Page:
“My heart leaps up when I behold a rainbow in the sky: So was it when my life began; so is it now I am a man.” – William Wordsworth
Till 1978, the Pink Triangle was the most prominent symbol for the Queer rights movement. The triangle was a symbol used to identify homosexual men in concentration camps in Nazi Germany, so they could be subjected to additional torture. Originally intended as a badge of shame, the queer community reclaimed the Pink Triangle as an emblem of pride and strength.
The call for a new symbol came from Harvey Milk, San Francisco’s first openly gay city supervisor. Milk’s approach to fighting for queer rights was quite unique – he’s didn’t want to portray the community as victims of oppression but as normal everyday-people.He aspired to “break down the myths…destroy the lies and distortions” surrounding the queer community. The Pink triangle represented the atrocities the community had endured in the past, it had a melancholic connotation of repression and torture and wasn’t really a symbol of liberation.
So Milk approached Gilbert Baker, ex-army man turned drag performer with a knack for sewing, for creating flags for San Francisco’s Gay Freedom Day Parade in 1978. “We needed something that expressed us. The rainbow really fits that, in terms of: we’re all the colors, and all the genders and all the races,” Baker says. “It’s a natural flag; the rainbow is in the sky and it’s beautiful. It’s a magical part of nature.“
Baker’s passion for sewing was such that even his drag persona was called “Busty Ross,” after Betsy Ross, designer of the American Flag. He was inspired by Judy Garland, an American actress-singer and one of the first prominent gay icons, and her anthem ‘Over the Rainbow.’ The idea of stripes came from the Flag of Races, demonstrated in a few college campuses in 1960s, which consisted of 5 horizontal stripes of different colors associated with different races and served as symbol for world peace.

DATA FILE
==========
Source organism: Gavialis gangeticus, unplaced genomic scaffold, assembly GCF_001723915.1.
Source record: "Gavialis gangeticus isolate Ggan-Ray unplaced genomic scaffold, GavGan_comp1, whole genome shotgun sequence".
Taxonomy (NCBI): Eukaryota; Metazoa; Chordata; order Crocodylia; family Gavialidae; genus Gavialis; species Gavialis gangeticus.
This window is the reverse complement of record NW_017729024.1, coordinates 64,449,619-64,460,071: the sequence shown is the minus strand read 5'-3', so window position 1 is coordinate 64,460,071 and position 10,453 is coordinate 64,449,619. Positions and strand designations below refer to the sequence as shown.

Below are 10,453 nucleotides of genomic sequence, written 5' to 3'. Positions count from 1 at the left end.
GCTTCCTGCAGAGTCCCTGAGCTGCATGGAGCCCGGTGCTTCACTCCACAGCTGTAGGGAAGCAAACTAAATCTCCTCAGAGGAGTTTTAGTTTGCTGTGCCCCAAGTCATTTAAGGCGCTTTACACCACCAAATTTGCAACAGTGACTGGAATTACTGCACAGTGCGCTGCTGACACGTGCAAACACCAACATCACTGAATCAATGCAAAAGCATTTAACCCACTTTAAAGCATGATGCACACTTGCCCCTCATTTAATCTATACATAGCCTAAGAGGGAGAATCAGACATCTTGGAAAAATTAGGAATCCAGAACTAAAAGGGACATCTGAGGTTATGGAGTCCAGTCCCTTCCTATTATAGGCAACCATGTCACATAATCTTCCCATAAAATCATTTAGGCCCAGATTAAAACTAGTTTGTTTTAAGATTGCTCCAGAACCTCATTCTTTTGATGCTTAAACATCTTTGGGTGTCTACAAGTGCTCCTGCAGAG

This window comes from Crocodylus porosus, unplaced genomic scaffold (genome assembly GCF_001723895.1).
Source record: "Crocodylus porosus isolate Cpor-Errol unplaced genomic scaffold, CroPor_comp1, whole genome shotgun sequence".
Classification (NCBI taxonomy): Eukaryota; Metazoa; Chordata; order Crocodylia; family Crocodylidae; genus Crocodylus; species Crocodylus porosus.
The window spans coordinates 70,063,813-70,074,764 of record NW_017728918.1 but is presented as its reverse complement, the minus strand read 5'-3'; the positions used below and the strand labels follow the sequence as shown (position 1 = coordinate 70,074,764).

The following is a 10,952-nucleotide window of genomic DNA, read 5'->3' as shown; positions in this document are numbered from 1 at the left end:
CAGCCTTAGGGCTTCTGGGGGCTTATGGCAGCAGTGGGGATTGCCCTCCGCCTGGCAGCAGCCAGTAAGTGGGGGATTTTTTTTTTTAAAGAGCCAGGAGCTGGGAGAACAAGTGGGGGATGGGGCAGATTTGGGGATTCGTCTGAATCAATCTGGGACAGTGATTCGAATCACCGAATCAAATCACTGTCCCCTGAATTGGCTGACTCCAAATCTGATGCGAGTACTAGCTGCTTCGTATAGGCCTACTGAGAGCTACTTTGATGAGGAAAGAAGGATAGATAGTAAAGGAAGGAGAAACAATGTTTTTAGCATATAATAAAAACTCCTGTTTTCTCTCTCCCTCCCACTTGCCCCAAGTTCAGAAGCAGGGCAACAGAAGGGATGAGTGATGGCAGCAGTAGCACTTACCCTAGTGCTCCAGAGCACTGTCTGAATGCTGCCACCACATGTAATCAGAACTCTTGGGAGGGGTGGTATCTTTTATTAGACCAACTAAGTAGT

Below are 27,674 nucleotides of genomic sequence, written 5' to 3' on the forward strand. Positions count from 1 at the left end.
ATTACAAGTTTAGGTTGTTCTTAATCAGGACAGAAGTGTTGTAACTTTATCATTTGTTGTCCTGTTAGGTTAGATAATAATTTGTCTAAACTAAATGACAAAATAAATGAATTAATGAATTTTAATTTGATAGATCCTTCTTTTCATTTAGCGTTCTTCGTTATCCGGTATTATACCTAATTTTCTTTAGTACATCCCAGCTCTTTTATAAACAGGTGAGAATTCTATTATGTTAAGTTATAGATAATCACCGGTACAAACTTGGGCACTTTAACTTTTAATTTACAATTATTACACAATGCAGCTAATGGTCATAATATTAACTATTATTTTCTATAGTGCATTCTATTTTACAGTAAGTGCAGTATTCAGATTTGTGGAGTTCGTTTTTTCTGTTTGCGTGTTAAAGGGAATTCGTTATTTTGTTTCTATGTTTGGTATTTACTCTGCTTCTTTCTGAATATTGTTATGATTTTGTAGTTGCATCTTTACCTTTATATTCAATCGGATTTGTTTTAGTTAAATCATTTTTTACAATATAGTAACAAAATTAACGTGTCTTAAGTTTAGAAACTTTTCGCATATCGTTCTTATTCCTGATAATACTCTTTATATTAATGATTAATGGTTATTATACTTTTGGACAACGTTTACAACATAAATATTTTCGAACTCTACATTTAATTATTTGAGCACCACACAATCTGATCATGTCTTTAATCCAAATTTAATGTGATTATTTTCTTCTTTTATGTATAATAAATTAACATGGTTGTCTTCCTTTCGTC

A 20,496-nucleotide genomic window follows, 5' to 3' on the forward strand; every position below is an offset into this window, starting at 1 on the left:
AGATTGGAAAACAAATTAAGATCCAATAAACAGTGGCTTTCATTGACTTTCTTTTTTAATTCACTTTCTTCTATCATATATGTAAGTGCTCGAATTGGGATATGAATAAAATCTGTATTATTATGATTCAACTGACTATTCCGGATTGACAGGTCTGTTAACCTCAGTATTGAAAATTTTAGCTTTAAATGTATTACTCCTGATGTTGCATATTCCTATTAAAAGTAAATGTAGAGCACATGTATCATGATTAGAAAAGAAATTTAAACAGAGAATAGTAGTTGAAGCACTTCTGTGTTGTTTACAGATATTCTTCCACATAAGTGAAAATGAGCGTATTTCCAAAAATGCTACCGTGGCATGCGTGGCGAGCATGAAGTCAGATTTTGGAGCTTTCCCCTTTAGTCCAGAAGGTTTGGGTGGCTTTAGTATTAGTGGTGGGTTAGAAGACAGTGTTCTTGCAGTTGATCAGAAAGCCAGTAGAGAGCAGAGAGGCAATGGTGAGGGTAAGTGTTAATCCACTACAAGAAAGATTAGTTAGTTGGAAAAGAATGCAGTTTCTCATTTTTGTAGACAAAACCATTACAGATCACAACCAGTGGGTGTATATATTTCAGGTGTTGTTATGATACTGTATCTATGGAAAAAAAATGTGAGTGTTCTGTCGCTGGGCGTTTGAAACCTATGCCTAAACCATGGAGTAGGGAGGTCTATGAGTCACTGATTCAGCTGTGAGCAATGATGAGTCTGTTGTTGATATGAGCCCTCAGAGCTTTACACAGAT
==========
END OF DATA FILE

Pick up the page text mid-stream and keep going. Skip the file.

Contrary to popular belief, the original flag – dyed, stitched and ironed by Baker along with 30 other volunteers – did not actually depict a rainbow, it consisted of an additional colour, hot pink, on top of the pallet of VIBGYOR. The 8-striped flag represented the diversity and vibrancy of the queer community perfectly. Each color represented a different element – pink was for sexuality, red for life, orange for healing, yellow for the sun, green for nature, turquoise for art, indigo for harmony, and violet for the soul. The flag has evolved over time: hot pink was removed as it was neither economically viable nor easily available; the Pride Parade Committee of 1979, which was set up after the assassination of Harvey Milk, eliminated indigo so that the colors could be evenly divided along the parade route. The version with 6 coloured stripes that was left is what is recognized internationally today.